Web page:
Best Touring Motorcycle of 2013

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BMW K1600GT/GTL

The BMW K1600GTL has owned the Best Touring category since its introduction, and as of yet no OEM has been able to dethrone the amazingly capable Beemer. To make room for newly introduced models in other categories and because the GT and GTL are largely the same bike, we combined the two into the same category. The GT took last year’s Best Sport-Touring honors.

No matter which model, GT or GTL, a person purchases, you’ll be riding the best two-wheel touring motorcycle money can buy. In our shootout with Honda’s venerable Gold Wing the GTL’s combination of lightweight handling, a stellar inline-Six powerplant (one of motorcycling’s greatest engines) and modern luxuries left the GL breathing heavy and licking its wounds. With Honda currently focusing on more practical bikes such as its CB500 Twins, don’t look for the sexy and technology-abundant BMW K1600 to be usurped anytime soon.

Read More:
2013 Honda Gold Wing F6B Review
2012 BMW K1600GT Review
2012 BMW K1600GT Vs. 2011 Kawasaki Concours 14 ABS [Video]
2012 BMW K1600GTL Review
2010 Kawasaki Concours 14 Review
2012 BMW K1600GTL Vs. 2012 Honda Gold Wing Shootout [Video]

Best Touring Honorable Mention Star V Star 1300 Deluxe

Best Touring Motorcycle: 2013 Star V-Star 1300 Deluxe

Perhaps we’re stretching the touring category in our Best Ofs this year by including a straight-up bagger, but Star’s V Star 1300 Deluxe stretched that segment so effectively, so completely, that it deserves props as a relatively inexpensive long-haul tourer.

The VeeDee is the first production bagger to enter the light-heavyweight touring cruiser class, and it’s the best overall motorcycle in the segment by far. In our initial review after its debut launch, we marveled at its amenities, including the paint-matched fairing and immense saddlebags (7.5-gallons of capacity each), as well as its accessibility to practically every rider, particularly females and relative newbies.

Its 1304cc V-Twin helps make it much lighter (717 pounds) than any of the large-displacement baggers on the market, despite comparable size dimensions, and combined with its 27.2-inch seat height, most any motorcyclist can mount, balance and control this bike easily, as well as push it around the interstate or even parking lot with a modicum of effort.

But it was in our Light-Heavyweight Cruising Tourer Shootout that the V Star Deluxe truly earned its spot on this list. We put the Baby Strat up against the most comparable bikes we could find, including Honda’s Interstate and the new Boulevard B.O.S.S. from Suzuki. While the other bikes had numerous highs and sighs, the V Star D flat-out dominated, performing solidly in every category up and down the Motorcycle.com scorecard and winning that shootout handily, in no small part due to its batwing-style fairing.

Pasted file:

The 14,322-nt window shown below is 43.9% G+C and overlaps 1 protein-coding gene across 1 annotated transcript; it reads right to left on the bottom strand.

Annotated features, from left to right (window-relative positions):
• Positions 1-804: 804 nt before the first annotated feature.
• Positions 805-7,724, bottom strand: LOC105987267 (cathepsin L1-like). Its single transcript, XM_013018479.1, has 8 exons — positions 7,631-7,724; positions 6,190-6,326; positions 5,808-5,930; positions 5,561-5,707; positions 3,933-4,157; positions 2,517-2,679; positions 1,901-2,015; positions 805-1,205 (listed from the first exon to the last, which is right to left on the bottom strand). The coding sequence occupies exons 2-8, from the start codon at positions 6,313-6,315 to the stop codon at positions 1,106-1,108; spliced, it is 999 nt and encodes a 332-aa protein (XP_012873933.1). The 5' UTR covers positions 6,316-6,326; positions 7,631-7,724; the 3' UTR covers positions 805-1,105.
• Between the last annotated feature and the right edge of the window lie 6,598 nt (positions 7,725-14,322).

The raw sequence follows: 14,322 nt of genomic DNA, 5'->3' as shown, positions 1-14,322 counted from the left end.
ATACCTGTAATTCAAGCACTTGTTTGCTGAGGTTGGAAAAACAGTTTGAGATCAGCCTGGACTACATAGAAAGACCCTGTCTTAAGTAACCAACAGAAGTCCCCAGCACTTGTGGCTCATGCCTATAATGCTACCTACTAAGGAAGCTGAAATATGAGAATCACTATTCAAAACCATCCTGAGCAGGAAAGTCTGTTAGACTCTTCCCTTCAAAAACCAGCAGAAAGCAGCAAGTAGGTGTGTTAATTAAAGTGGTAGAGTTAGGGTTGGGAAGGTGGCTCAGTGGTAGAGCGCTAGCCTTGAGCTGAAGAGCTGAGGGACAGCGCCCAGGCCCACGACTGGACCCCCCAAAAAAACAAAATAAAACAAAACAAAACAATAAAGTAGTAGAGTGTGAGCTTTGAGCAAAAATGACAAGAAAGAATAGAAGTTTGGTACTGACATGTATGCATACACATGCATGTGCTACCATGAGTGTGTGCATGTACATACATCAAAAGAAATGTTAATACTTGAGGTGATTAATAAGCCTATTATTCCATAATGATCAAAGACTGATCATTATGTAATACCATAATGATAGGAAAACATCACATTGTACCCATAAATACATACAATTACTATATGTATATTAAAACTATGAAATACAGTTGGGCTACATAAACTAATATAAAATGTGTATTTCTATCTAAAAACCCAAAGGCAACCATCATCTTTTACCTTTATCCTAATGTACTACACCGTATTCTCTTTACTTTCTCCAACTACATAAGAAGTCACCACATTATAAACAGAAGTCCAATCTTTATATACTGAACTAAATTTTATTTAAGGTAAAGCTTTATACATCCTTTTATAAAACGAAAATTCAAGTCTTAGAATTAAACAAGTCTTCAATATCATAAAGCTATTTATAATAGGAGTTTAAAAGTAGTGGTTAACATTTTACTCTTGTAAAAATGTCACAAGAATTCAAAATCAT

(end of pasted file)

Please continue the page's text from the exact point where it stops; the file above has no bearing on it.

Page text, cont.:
The baby bagger’s finest feature, the hard-molded fairing features a (relatively) excellent audio system with iPod jack. But it truly shines via its deployment of a Bluetooth-equipped, satellite radio-ready Garmin Zumo GPS that’s mounted high just under its windscreen as standard equipment. This is a phenomenal perk on any long-haul touring motorcycle.

The V Star 1300 Deluxe bakes in a lot of over-the-road comfort and features for its $13,790 MSRP. It won’t appeal to all touring aficionados, but many of those are not full-grown baby-boomer males or gadget-happy, performance-minded European touring riders. Rather, it’s a touring cruiser for everyone else, and that’s why it’s the runner-up in our Best Tourer of 2013 category.

Read More:
2013 Star V Star 1300 Deluxe Review
2013 Star V-Star 1300 Deluxe Unveiled

2012 Yamaha V Star 1300 Tourer Review
2011 Kawasaki Vulcan 1700 Vaquero Vs. 2011 Harley-Davidson Road Glide Custom
2011 Bagger Cruiser Shootout
2010 Harley-Davidson Road Glide Vs. 2010 Victory Cross Country

Best of 2013

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Best Cruiser Motorcycle Best Touring Motorcycle Best Standard Motorcycle
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  • Bryan McGowan

    Not that I am not a fan of BMW, they are really neat bikes, but to say that their cruisers are the top of the list for motorcycles, I think is a bit biased. They are not bad, they are very comfortable, but where maintenance and reliability come in hand, without too many gadgets to worry about, I would have to disagree. They are way too light and when they break, they are EXPENSIVE to fix. They are not a bad bike, but they need a few less gadgets and a bit more muscle to get my vote.

    • Curtis Caulfield

      Too light?…This is the most confounding statement. Also, it is not a cruiser, not by any measure.